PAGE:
Another co-incident with Seven Souls...
William Burroughs' first words on the album are:
Sound can act as a painkiller.
At date we do not have music sufficiently powerful to act as a practical weapon.
The second line is now up for debate, but that's another story.
In 1991, days before the first Gulf War, John Zorn formed an improvisational trio with Bill Laswell and drummer Mick Harris. Mick was an original member of Napalm Death. It started as an experiment, a one-off recording done at Laswell's Greenpoint studio. The recording went very well, the chemistry between the three of them clicked right away and some extremely powerful music flowed through them, all of it composed on the spot as they performed. A whole album worth of material was tracked in the first session.
The were a few minimal overdubs, all of them one take keepers. Some of these were Mick's shouting, screaming, apparently nonsensical vocal wailings. One 'word' that he used a few different times sounded like SCUD as in the line:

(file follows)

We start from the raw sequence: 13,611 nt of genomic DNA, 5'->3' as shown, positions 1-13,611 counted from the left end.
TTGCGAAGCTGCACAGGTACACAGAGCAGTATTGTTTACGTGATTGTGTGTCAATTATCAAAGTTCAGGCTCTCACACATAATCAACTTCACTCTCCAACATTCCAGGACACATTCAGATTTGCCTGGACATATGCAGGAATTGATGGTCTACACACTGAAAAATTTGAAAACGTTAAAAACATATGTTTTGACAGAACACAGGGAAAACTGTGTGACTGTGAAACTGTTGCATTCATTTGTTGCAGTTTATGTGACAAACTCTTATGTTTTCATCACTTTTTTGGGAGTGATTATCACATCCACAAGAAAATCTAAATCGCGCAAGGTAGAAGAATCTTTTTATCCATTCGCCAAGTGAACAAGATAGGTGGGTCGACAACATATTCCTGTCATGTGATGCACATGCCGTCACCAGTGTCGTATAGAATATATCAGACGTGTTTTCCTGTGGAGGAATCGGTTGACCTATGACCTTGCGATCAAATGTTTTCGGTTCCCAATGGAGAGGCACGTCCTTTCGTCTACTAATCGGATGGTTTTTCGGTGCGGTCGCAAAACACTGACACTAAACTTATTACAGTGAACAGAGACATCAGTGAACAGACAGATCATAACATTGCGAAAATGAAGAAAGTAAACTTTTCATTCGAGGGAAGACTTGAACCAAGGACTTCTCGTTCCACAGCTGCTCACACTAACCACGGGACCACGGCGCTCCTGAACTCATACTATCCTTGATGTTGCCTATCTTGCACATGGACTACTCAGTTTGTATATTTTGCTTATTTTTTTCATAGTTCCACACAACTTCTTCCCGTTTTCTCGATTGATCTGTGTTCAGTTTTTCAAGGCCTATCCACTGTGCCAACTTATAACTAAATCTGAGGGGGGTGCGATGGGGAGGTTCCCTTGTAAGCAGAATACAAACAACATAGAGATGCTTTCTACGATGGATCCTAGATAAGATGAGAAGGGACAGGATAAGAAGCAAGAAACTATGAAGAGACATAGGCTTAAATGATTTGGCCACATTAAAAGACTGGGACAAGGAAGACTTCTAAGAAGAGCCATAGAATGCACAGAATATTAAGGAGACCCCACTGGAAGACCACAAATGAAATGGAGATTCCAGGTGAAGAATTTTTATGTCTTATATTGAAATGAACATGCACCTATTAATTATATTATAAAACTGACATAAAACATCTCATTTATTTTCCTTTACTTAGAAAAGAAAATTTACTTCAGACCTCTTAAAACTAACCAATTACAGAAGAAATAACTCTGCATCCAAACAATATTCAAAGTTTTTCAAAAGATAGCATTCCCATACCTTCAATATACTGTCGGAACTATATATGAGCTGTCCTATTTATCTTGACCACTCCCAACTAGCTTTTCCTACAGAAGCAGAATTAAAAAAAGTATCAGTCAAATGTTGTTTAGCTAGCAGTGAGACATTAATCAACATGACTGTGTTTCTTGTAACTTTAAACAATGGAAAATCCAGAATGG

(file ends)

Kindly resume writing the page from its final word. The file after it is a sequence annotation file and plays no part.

rising in pitch and intensity.
At that moment it meant nothing to me but by the time we were mixing, the phrase
SCUD MISSILE was all over the news.
I recall it getting mixed in two sessions.
This experiment of putting 3 musicians into the Greenpoint labratory spontaneously yielded a powerful new sound, dense and heavy, but with the aesthetic and vision of free jazz. They clearly tuned into the zeitgeist. A new band project was born. Zorn called it Painkiller. I'm pretty sure he didn't get the name from the Seven Souls album. Chalk it up to
Coincidence Control along with Mick's scud prognostication, if you like.
Once, using a qabalistic process called gematria which transliterates letters into numbers, I analyzed the word 'painkiller' as God's music.